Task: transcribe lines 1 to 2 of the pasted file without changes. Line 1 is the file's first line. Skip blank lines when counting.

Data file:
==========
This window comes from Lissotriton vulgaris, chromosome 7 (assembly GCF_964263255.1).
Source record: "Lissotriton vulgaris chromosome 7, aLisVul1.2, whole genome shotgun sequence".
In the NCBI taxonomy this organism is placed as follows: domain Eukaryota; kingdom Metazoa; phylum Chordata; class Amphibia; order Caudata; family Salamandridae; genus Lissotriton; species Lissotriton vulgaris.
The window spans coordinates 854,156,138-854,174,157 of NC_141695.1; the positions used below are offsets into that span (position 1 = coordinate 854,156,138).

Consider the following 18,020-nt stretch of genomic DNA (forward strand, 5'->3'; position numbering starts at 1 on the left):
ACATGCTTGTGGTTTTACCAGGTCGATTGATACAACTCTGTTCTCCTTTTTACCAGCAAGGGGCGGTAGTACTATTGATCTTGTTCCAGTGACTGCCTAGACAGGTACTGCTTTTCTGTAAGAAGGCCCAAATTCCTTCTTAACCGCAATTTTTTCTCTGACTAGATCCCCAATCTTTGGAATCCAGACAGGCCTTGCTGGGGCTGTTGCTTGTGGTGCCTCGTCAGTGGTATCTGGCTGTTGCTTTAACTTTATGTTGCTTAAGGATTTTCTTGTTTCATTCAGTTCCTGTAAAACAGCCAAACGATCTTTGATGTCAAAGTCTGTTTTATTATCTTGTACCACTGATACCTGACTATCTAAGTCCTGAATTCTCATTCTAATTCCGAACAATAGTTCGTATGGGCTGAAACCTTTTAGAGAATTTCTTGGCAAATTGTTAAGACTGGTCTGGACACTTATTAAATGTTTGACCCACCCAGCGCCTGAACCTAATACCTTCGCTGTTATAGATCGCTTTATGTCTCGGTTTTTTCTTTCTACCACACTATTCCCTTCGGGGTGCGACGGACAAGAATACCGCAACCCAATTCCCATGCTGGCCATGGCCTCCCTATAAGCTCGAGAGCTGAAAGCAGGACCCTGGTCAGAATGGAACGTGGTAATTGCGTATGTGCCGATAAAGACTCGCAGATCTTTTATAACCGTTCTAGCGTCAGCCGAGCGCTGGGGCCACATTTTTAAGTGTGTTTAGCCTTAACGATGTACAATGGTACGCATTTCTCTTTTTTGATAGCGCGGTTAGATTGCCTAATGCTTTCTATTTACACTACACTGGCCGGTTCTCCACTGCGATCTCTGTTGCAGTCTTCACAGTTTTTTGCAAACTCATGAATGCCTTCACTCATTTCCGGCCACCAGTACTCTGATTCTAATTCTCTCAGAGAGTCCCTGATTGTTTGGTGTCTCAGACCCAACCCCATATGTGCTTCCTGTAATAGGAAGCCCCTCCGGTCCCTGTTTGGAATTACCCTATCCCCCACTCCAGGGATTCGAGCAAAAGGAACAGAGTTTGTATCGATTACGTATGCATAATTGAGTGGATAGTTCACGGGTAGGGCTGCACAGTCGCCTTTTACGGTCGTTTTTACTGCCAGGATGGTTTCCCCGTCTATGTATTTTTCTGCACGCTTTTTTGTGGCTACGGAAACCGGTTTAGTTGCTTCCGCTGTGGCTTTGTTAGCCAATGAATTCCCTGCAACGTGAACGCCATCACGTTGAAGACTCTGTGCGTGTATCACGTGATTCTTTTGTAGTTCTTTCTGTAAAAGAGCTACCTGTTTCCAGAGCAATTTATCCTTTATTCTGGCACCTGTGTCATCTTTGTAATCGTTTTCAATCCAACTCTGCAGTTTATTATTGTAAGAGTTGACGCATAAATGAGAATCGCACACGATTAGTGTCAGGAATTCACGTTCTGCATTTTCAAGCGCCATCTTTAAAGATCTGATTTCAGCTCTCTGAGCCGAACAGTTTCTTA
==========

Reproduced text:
This window comes from Lissotriton vulgaris, chromosome 7 (assembly GCF_964263255.1).
Source record: "Lissotriton vulgaris chromosome 7, aLisVul1.2, whole genome shotgun sequence".